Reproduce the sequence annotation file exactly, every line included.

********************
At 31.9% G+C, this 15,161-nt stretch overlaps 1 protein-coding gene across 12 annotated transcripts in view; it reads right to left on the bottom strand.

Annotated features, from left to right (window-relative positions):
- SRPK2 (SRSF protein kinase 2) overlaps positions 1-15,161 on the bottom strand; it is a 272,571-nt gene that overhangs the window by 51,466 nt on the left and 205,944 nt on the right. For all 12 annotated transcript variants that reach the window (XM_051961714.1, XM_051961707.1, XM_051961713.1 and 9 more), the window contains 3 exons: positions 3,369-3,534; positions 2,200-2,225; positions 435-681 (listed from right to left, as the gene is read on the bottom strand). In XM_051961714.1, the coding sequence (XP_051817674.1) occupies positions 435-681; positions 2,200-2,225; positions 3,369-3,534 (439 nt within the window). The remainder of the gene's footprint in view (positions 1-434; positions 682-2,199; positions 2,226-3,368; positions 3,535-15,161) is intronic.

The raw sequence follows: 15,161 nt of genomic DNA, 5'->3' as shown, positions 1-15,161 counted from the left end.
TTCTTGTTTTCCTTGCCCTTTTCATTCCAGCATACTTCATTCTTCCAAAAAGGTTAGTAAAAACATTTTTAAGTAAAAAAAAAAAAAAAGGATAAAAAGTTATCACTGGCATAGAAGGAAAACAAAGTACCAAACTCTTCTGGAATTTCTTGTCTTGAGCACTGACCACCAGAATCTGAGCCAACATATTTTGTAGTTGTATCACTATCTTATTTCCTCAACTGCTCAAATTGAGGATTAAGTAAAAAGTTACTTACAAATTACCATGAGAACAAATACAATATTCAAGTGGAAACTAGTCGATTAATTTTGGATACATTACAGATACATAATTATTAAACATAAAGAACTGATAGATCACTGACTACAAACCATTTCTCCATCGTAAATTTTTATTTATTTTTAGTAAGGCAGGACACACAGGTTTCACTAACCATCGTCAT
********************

At 31.9% G+C, this 15,161-nt stretch overlaps 1 protein-coding gene across 12 annotated transcripts in view; it reads right to left on the bottom strand.

Annotated features, from left to right (window-relative positions):
- SRPK2 (SRSF protein kinase 2) overlaps positions 1-15,161 on the bottom strand; it is a 272,571-nt gene that overhangs the window by 51,466 nt on the left and 205,944 nt on the right. For all 12 annotated transcript variants that reach the window (XM_051961714.1, XM_051961707.1, XM_051961713.1 and 9 more), the window contains 3 exons: positions 3,369-3,534; positions 2,200-2,225; positions 435-681 (listed from right to left, as the gene is read on the bottom strand). In XM_051961714.1, the coding sequence (XP_051817674.1) occupies positions 435-681; positions 2,200-2,225; positions 3,369-3,534 (439 nt within the window). The remainder of the gene's footprint in view (positions 1-434; positions 682-2,199; positions 2,226-3,368; positions 3,535-15,161) is intronic.

The raw sequence follows: 15,161 nt of genomic DNA, 5'->3' as shown, positions 1-15,161 counted from the left end.
TTCTTGTTTTCCTTGCCCTTTTCATTCCAGCATACTTCATTCTTCCAAAAAGGTTAGTAAAAACATTTTTAAGTAAAAAAAAAAAAAAAGGATAAAAAGTTATCACTGGCATAGAAGGAAAACAAAGTACCAAACTCTTCTGGAATTTCTTGTCTTGAGCACTGACCACCAGAATCTGAGCCAACATATTTTGTAGTTGTATCACTATCTTATTTCCTCAACTGCTCAAATTGAGGATTAAGTAAAAAGTTACTTACAAATTACCATGAGAACAAATACAATATTCAAGTGGAAACTAGTCGATTAATTTTGGATACATTACAGATACATAATTATTAAACATAAAGAACTGATAGATCACTGACTACAAACCATTTCTCCATCGTAAATTTTTATTTATTTTTAGTAAGGCAGGACACACAGGTTTCACTAACCATCGTCAT